Close the digital divide by going straight through to mobile broadband
How best to close the digital divide, especially if you’re a developing country with finite resources and a lot of mouths to feed? India, Afghanistan, Haiti come to mind – each is at a different stage of development, but each is definitely not part of the developed world
Bjorn Lomborg, an adjunct professor at the Copenhagen Business School, suggests that they’re best off leap-frogging the developed world by going straight to mobile broadband. This would allow them to “avoid the need for expensive fiber-optic cables for the last mile’ – or access point – of the network,” he writes.
That makes eminently good sense. Mobile telephony is increasingly making old-style fixed infrastructure unnecessary. As the professor points out, three-quarters of internet users in China get online via mobile phones. That figure rises to four out of five in Ethiopia and Uganda.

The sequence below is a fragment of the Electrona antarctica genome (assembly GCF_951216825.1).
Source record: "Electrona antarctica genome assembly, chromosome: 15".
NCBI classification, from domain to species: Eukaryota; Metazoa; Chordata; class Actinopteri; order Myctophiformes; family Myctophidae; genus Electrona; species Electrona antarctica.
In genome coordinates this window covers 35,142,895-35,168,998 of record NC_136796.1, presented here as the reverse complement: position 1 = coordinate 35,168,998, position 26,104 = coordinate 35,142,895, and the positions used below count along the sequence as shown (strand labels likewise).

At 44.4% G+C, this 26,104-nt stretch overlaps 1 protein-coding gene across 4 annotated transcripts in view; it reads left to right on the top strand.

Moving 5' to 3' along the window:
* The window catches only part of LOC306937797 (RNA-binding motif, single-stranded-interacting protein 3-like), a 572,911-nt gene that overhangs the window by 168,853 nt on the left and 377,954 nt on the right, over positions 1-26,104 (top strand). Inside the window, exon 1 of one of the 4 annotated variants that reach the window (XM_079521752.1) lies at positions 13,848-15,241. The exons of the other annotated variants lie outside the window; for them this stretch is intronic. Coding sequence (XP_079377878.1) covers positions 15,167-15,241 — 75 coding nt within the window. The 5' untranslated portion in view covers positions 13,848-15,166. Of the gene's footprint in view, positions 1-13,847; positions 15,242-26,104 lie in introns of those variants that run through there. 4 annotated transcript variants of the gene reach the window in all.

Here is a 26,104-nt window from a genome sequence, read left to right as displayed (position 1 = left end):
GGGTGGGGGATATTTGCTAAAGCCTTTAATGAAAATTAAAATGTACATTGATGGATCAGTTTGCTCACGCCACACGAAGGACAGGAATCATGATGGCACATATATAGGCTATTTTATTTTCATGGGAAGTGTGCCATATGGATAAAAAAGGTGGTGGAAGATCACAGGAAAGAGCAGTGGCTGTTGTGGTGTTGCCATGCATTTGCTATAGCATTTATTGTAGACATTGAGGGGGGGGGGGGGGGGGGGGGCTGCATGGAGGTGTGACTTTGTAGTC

He quotes a new analysis by Emmanuelle Auriol and Alexia Lee González Fanfalone of the Toulouse School of Economics. They calculate the cost of increasing mobile broadband about three-fold in developing regions – from 21% to 60%. It will take $1.3 trillion and will establish about three billion more Internet connections.
But, writes Professor Lomborg, “it will also increase GDP growth. By 2020, the benefits would be almost $500 billion annually, and would continue to rise each year. Over the coming decades, the total benefit would reach about $22 trillion. As a result, every dollar spent on mobile broadband in the developing world would yield an estimated gain of $17. That looks like a really smart investment.”
(Tomorrow: If it took the digital high road, life in Haiti would improve dramatically)